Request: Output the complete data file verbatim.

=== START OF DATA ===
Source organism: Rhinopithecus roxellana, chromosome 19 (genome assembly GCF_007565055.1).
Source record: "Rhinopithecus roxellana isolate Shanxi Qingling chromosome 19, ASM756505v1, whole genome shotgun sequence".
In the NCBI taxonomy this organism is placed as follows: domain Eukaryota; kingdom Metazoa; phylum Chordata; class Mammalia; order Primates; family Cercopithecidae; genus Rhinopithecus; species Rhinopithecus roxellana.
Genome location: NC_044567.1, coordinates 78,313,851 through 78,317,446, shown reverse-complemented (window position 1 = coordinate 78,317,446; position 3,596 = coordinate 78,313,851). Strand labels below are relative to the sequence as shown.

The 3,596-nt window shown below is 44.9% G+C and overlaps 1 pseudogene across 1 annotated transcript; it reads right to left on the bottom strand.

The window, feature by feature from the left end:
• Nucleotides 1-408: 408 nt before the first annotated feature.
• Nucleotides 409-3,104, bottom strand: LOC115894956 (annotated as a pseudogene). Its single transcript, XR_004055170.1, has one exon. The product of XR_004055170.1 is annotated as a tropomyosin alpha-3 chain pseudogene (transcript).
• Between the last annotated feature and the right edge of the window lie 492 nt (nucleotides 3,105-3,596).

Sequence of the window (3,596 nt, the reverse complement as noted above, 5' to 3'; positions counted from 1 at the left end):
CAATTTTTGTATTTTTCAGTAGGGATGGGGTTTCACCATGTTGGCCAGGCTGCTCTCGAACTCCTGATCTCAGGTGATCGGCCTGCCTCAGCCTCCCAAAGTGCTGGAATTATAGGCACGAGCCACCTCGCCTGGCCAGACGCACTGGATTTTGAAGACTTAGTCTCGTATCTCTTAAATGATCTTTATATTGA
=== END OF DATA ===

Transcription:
Source organism: Rhinopithecus roxellana, chromosome 19 (genome assembly GCF_007565055.1).
Source record: "Rhinopithecus roxellana isolate Shanxi Qingling chromosome 19, ASM756505v1, whole genome shotgun sequence".
In the NCBI taxonomy this organism is placed as follows: domain Eukaryota; kingdom Metazoa; phylum Chordata; class Mammalia; order Primates; family Cercopithecidae; genus Rhinopithecus; species Rhinopithecus roxellana.
Genome location: NC_044567.1, coordinates 78,313,851 through 78,317,446, shown reverse-complemented (window position 1 = coordinate 78,317,446; position 3,596 = coordinate 78,313,851). Strand labels below are relative to the sequence as shown.

The 3,596-nt window shown below is 44.9% G+C and overlaps 1 pseudogene across 1 annotated transcript; it reads right to left on the bottom strand.

The window, feature by feature from the left end:
• Nucleotides 1-408: 408 nt before the first annotated feature.
• Nucleotides 409-3,104, bottom strand: LOC115894956 (annotated as a pseudogene). Its single transcript, XR_004055170.1, has one exon. The product of XR_004055170.1 is annotated as a tropomyosin alpha-3 chain pseudogene (transcript).
• Between the last annotated feature and the right edge of the window lie 492 nt (nucleotides 3,105-3,596).

Sequence of the window (3,596 nt, the reverse complement as noted above, 5' to 3'; positions counted from 1 at the left end):
CAATTTTTGTATTTTTCAGTAGGGATGGGGTTTCACCATGTTGGCCAGGCTGCTCTCGAACTCCTGATCTCAGGTGATCGGCCTGCCTCAGCCTCCCAAAGTGCTGGAATTATAGGCACGAGCCACCTCGCCTGGCCAGACGCACTGGATTTTGAAGACTTAGTCTCGTATCTCTTAAATGATCTTTATATTGA